The answer to that cry, “How long, O Lord?” is not a date in a diary, but a way of living in time. Martin Luther King was asked how long his people would be oppressed. “However difficult the moment, however frustrating the hour, it will not be long because truth pressed to the earth will rise again … How long? Not long because the arc of the moral universe is long but it bends towards justice … He has sounded forth the trumpets that shall never call retreat. He is lifting up the hearts of men before His judgement seat. Oh, be swift, my soul, to answer Him. Be jubilant my feet. Our God is marching on.”

“Not long” – but not because there is a date when prejudice will be over, but because King had learned to live each day with hope. St John Henry Newman said a Christian is someone who waits for Christ and so is already touched by his coming. On Low Sunday in 1945, when the Gestapo came to take Dietrich Bonhoeffer away to be executed, he just had time to whisper a final message to a fellow prisoner to be relayed to his friend, Bishop Bell of Chichester: “This is the end, but for me the beginning … Our victory is certain.”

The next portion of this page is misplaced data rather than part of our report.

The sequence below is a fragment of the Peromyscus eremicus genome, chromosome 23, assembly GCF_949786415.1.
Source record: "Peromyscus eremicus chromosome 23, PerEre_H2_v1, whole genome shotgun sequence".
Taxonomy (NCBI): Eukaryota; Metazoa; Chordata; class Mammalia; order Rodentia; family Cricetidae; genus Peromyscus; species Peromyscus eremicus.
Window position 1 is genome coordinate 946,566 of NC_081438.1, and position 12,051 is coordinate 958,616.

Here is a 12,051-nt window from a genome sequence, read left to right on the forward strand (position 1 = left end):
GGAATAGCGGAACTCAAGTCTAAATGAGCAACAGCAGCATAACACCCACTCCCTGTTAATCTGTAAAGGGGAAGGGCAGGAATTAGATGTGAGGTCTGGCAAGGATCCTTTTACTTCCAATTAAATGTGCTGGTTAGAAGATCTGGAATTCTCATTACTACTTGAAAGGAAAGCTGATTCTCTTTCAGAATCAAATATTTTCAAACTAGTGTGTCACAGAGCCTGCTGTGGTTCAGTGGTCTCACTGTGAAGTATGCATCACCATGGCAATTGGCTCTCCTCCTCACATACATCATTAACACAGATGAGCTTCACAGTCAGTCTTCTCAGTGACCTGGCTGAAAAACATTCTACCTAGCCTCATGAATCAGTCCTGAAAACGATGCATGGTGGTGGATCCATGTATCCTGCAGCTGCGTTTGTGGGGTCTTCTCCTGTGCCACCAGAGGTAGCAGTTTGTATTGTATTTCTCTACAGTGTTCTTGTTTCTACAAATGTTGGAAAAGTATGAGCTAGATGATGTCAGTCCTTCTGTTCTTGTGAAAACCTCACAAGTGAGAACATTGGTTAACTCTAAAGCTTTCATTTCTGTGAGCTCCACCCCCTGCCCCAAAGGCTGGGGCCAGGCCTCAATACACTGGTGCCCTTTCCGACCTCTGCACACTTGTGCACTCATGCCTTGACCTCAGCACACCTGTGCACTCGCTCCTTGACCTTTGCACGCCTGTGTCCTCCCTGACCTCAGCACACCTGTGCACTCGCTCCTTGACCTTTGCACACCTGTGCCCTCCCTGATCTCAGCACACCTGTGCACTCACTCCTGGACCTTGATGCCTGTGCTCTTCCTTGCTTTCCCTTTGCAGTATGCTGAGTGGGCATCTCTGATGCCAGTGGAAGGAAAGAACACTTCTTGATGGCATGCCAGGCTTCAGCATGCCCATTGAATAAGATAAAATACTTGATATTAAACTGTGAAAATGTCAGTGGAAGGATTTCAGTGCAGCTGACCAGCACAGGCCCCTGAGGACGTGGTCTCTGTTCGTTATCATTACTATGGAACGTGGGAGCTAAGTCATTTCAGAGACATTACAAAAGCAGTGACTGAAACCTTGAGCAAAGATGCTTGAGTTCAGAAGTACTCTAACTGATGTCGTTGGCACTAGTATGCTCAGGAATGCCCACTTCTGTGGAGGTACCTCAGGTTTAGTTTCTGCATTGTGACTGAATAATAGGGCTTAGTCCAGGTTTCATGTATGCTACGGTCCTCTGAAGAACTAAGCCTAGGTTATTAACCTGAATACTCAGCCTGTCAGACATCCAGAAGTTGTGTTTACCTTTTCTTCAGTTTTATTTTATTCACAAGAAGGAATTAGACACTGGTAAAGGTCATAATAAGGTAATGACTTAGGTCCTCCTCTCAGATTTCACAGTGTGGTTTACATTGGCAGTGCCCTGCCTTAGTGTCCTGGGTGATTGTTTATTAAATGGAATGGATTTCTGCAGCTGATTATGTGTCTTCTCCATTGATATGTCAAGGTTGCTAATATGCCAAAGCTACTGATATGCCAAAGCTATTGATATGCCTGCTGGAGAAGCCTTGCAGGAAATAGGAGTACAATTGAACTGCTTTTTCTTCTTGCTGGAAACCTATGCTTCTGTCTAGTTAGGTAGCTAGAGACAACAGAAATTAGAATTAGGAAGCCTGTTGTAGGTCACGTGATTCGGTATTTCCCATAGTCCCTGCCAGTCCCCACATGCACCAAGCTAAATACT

So when our habitual calendars are shredded and we have no idea when this pestilence will pass, the secret is to live our days as shaped by hope. The Baptist theologian, Ian Stackhouse, makes a startling claim: “It seems to me that the battle for civilisation will pivot on the outrageously simple challenge of living a day well.” This, he believes, is the gift of the Liturgy of Hours.